Carl Nathe

By

College: Agriculture, Food and Environment

Gwenda Johnson 'Extends' Good Works in Elliott County

Published: Aug 30, 2013

LEXINGTON, Ky. (Aug. 30, 2013) — "There are so many things I like about my job, I don't know where to start."

 

That is Gwenda Johnson's response during a recent interview when asked to describe the best part of her job. Perhaps that enthusiasm and positive energy is why the Elliott County extension agent for Family and Consumer Sciences still gets such 'a kick' out of the work she has been doing for 34 years and counting.

 

"To me it's all about the people," Johnson said.  "What do they need and want, and what makes them happy and proud."

 

Johnson's colleagues in the Elliott County Extension office, one of 120 offices which help to comprise the University of Kentucky College of Agriculture, Food and Environment's statewide Cooperative Extension Service, include agriculture agent Mary McCarty, 4-H agent Beth Hale, EFNEP (Expanded Food and Nutrition Education Program) assistant Rhonda Reynolds, agritourism assistant Gayle Clevenger, and staff assistant Mary Skaggs.

 

A quarter-century ago, one national survey designated Elliott County as the 'poorest county in the United States.'  At that time, the county's extension service was housed in a 700-square-foot metal building located behind the courthouse in Sandy Hook and was staffed by just two people, one of whom was Johnson.

 

"In the wake of that report, we were given the responsibility of community economic development by the local government," Johnson said.  "We reached out to specialists at UK, as well as at the Kentucky Industrial Development Council, the Daniel Boone National Forest, the Kentucky Department of Forestry and the Kentucky Department of Fish and Wildlife Resources."

 

After representatives of these entities came for a week-long visit to Elliott County, it was decided that creating tourism opportunities featuring some of the pristine, natural assets of the area was a good strategy to pursue. 

 

"Then, with input from local citizens, just regular folks who wanted to help, we were able to design, secure funding, and construct the Laurel Gorge Cultural-Heritage Center and Hiking Trail System," Johnson said.  "This is probably the greatest accomplishment of my career, yet I was only the facilitator. Again, it's all about the people."

 

The outdoors and the arts are two of Johnson's true passions. 
 

"I believe anything can be taught using the natural environment and the arts as classrooms with teaching tools. Through developing outdoor programs with youth, I've seen the 'hardest-to-handle' students become top learners," said Johnson. "Through the arts, I've seen special needs students and adults express their feelings and excel."

 

Working with teachers at local schools, including Lakeside Elementary and Isonville Elementary, Johnson has combined this connection to artistic expression with the  learning of math and geography skills, through activities where students learn about the different regions of Kentucky on specially designed walking trails through natural habitat.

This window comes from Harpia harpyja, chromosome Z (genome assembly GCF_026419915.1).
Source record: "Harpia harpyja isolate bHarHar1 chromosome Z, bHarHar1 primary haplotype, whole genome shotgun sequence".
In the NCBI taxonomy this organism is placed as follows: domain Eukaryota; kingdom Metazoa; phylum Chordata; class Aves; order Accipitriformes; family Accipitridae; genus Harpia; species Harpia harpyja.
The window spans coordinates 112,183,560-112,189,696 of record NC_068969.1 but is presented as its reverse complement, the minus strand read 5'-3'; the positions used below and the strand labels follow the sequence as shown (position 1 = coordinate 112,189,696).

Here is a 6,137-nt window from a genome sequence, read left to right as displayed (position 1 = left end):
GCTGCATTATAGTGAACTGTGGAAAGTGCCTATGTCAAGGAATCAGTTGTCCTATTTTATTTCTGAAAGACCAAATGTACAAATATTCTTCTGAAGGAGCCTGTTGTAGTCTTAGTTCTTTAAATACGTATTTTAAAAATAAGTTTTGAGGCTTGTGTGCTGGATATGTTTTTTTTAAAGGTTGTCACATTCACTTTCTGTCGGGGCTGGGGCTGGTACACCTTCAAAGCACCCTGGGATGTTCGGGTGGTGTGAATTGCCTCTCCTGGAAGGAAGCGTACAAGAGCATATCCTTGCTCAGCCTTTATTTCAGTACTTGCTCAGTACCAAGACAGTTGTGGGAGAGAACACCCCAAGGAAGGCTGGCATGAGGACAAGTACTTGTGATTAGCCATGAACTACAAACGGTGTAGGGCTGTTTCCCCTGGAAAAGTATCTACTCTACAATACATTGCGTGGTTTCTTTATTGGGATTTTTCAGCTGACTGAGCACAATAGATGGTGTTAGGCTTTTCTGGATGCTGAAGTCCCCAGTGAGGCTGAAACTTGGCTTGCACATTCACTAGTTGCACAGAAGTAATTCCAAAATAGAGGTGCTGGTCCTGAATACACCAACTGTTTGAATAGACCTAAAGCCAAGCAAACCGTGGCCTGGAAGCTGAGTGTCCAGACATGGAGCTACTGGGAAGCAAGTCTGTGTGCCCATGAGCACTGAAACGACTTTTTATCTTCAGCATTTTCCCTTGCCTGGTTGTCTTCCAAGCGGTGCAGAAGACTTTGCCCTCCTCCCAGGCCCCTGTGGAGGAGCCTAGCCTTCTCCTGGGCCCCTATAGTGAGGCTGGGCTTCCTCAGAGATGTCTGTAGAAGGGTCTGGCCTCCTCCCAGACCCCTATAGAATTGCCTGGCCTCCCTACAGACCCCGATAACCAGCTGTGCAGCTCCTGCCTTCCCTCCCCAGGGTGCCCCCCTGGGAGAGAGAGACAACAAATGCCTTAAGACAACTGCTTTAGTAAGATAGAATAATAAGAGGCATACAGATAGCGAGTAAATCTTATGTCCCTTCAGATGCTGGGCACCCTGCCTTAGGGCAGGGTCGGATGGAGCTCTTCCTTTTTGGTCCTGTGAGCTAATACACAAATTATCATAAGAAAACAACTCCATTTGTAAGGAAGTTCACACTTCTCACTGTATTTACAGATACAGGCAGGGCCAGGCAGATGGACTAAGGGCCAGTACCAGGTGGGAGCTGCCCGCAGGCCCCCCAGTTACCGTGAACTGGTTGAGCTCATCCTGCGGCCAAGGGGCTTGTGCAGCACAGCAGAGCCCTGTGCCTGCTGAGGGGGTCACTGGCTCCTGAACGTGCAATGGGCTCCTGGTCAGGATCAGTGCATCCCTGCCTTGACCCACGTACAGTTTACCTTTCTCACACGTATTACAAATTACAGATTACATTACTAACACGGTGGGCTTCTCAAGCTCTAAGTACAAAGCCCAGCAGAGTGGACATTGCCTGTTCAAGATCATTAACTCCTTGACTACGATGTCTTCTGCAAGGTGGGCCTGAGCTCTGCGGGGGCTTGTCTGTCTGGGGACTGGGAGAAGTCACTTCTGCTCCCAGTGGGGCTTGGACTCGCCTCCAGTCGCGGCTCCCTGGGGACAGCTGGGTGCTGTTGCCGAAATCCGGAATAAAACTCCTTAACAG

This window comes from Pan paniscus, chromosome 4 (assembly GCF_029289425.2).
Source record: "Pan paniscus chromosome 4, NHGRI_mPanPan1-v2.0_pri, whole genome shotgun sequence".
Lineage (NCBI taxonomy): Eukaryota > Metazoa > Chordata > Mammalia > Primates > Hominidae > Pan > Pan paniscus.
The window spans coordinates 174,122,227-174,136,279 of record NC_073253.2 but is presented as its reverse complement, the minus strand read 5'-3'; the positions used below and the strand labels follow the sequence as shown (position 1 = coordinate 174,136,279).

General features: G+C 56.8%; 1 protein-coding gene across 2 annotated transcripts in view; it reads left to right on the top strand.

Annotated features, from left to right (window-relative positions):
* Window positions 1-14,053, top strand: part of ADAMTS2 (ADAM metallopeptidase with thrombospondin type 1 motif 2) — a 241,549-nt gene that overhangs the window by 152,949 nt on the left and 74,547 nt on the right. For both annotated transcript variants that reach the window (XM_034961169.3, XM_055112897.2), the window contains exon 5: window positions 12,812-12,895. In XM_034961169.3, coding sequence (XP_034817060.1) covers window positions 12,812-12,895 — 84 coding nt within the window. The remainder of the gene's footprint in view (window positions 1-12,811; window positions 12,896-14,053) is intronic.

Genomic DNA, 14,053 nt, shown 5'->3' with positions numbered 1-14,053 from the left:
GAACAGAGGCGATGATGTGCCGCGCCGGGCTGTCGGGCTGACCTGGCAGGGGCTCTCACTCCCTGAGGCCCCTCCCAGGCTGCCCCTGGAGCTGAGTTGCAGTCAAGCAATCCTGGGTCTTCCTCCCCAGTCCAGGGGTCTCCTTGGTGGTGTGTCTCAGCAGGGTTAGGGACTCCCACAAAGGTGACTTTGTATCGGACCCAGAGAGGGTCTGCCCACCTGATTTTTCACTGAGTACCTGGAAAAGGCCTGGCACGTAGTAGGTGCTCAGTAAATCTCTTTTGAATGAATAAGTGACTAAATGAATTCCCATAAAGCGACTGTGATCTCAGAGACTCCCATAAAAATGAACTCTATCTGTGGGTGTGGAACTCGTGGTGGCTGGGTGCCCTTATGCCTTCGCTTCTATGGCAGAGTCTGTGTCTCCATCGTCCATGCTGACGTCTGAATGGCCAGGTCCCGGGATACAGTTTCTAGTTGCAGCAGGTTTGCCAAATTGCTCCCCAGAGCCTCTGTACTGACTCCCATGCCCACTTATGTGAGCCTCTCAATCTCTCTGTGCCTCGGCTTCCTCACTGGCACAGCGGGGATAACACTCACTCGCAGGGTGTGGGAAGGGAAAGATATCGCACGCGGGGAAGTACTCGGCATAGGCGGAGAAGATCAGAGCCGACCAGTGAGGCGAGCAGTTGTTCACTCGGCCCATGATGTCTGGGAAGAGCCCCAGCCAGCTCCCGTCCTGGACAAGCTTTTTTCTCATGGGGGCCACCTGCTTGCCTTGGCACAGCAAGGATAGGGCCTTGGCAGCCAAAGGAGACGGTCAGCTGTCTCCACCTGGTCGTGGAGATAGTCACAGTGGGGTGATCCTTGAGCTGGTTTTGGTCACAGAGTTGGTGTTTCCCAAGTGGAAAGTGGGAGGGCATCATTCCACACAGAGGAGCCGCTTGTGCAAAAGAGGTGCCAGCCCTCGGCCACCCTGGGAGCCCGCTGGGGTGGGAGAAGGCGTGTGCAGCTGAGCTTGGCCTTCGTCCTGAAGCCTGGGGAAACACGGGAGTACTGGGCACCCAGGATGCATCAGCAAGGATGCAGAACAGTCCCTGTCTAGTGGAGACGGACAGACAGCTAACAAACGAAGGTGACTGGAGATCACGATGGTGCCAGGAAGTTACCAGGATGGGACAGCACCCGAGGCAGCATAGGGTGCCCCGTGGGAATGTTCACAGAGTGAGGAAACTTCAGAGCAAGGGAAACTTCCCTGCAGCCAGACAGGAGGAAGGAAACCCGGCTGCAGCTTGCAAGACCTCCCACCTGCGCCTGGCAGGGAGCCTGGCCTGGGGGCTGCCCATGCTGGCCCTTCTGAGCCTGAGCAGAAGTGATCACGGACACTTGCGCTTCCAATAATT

"In addition to the educational benefits, these students are also walking and getting healthful exercise," she said.

 

Promoting exercise and good health are high on Johnson's list of priorities.  She

firmly believes that in order to have a healthy community, "You need healthy people, a healthy economy, and a healthy environment."

 

In addition to the nature trails, Johnson has lobbied elected officials to include walking/biking paths and sidewalks in all new road projects. But that's not all.

 

"We teach about water quality, hoping people will become good stewards of our natural environment. To help local business owners, we offer workshops on marketing, including creation of brochures, FaceBooking and website design," Johnson added.

 

"Elliott County is filled with talented people, including many artists and craft makers. So that artists would have a venue to sell their products, we opened the Foothills Artisans' Center," said Johnson.

 

This energetic mother of two grown children never stops in her pursuit of new knowledge.

 

"Being directly associated with UK is great," said Johnson.  "I am constantly learning from the university's extension specialists, including 4-H, forestry, community development, tourism and more. Tapping into this vast reservoir of expertise has helped me and my colleagues to create and nurture a very unique and diverse program for the people of Elliott County."

 

Even though Johnson now has a much-improved office (Elliott County Extension headquarters is located on Route 7 about three miles south of Sandy Hook) as compared with the rather primitive space of the early days of her career, you probably have a better chance of meeting her at an event out in the community. In fact, as this article was being written, she was busy coordinating the exhibits and photographing the 4-H livestock show at the annual Elliott County Fair.  Next up after that, it's on to the 'Heritage in a Skillet — Elliott County Country Roads Cook-off,' another event originated by Johnson.

 

No wonder Gwenda Johnson was a finalist for Women Leading Kentucky's 2010 Martha Layne Collins Leadership Award, named for the former Kentucky Governor.  She's not slowing down in her in her quest to provide a better environment, economy and home for the people of Elliott County.

 

 

MEDIA CONTACT: Carl Nathe, 859-257-3200; carl.nathe@uky.edu

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